Arriving into Seville in the evening, we rolled up to a street near our AirBNB and waited for our host to turn up after sending him a message. He said he'd be right down and a few moments later we saw a man standing about looking lost. I asked him "Manuel?", he nodded. I followed up with "AirBNB?", to which he shook his head sadly and wandered off. Then the real Manuel approached, hopped in our car which was embarrassingly full of all manner of road trip supplies, and directed us to the apartment's carpark. Once inside, he took the time to give us a few information sheets and talk us through a map of the city. We were ready to explore!
The next morning we walked into the centro storico and on the way we saw a fragment of a Roman aqueduct. It was built at the same time as the city walls, sometime during the reign of Julius Caesar. According to legend, it was the Greek hero Heracles who founded the city, which was first called Spal. During Roman rule it was changed to Hispalis, and during Moorish rule it was altered again to Ishbiliyya, where we derive the modern name. Ishbiliyya sounds very similar to the Spanish pronunciation of Sevilla: 'say-bee-ya'.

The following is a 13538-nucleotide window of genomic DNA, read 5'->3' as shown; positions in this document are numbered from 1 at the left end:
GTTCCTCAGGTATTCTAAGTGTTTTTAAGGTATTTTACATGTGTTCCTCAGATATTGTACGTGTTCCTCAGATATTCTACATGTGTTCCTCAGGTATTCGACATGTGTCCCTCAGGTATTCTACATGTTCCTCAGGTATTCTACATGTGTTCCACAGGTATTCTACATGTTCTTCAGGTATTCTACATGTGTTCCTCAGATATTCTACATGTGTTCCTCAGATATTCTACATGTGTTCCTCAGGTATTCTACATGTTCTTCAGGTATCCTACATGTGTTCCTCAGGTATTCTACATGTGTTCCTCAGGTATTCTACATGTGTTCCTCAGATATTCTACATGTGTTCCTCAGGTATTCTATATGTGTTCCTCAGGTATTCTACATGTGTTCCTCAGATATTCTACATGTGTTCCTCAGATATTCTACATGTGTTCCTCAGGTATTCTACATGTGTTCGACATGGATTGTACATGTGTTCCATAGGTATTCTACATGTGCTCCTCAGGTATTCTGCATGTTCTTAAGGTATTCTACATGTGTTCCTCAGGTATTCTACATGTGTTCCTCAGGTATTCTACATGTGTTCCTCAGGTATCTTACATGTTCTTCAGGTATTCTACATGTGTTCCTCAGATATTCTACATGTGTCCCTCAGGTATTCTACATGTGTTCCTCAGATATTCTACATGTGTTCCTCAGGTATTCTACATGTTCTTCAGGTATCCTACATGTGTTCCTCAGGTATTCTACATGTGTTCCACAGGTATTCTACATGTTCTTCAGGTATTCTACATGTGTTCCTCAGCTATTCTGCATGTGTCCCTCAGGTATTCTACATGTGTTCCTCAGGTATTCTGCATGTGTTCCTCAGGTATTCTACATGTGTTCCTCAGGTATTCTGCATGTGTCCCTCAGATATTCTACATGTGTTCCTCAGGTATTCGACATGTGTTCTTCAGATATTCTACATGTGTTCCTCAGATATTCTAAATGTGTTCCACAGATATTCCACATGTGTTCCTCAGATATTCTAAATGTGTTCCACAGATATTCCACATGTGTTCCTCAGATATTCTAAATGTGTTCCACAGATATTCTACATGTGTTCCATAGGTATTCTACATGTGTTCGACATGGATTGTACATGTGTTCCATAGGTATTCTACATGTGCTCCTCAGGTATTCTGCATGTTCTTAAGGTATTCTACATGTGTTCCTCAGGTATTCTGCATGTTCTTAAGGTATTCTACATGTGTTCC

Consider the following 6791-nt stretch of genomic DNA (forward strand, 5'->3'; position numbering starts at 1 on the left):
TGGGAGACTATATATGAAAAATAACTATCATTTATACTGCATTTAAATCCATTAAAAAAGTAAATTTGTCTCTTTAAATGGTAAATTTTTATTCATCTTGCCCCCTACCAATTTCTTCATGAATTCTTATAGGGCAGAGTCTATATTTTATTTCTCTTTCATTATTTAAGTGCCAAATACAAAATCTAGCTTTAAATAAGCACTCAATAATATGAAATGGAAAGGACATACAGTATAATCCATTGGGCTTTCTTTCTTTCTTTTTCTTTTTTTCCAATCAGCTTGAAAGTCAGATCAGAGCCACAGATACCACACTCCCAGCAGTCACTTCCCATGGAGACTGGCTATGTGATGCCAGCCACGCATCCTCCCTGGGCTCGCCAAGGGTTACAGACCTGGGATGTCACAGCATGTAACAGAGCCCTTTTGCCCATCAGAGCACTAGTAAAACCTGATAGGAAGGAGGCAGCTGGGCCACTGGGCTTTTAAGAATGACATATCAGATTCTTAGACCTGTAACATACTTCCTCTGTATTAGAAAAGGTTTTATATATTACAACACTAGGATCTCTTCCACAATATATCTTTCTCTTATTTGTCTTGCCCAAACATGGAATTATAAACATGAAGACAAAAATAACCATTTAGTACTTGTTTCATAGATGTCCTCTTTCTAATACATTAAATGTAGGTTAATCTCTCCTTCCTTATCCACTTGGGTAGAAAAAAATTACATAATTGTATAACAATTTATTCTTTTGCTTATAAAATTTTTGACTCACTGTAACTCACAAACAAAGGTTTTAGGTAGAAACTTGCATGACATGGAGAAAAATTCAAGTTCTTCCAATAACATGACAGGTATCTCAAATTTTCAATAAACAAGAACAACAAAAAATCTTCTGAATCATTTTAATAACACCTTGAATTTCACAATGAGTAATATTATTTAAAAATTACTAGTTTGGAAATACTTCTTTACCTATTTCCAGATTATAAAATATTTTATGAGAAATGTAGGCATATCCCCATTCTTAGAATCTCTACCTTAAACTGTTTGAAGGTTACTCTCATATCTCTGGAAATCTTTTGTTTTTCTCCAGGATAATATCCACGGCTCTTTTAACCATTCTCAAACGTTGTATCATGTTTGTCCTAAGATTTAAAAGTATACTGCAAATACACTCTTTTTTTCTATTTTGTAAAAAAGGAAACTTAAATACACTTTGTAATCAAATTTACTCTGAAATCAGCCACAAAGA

The church was enjoyable, for me mainly because of the disco colours that the stained glass windows cast upon various pillars, walls and floors (and even me!).
I'll also mention that the whole way up, I would occasionally exclaim "TO GIRALDA!" all thanks to the film The Road to El Dorado. In the movie, you can make an offering to the gods by sending it "to Xibalba" (pronounced she-balba) and in one scene the protagonists shout it enthusiastically... I guess you kinda had to be there.
You can see in the background a little Giralda, and that's because the saintly sisters were allegedly protectors of the tower and the cathedral, even protecting them from the Lisbon earthquake of 1755 (according to legend).
Today's post was almost called: Caballo Del Vertigo - Animal-Friendly Buildings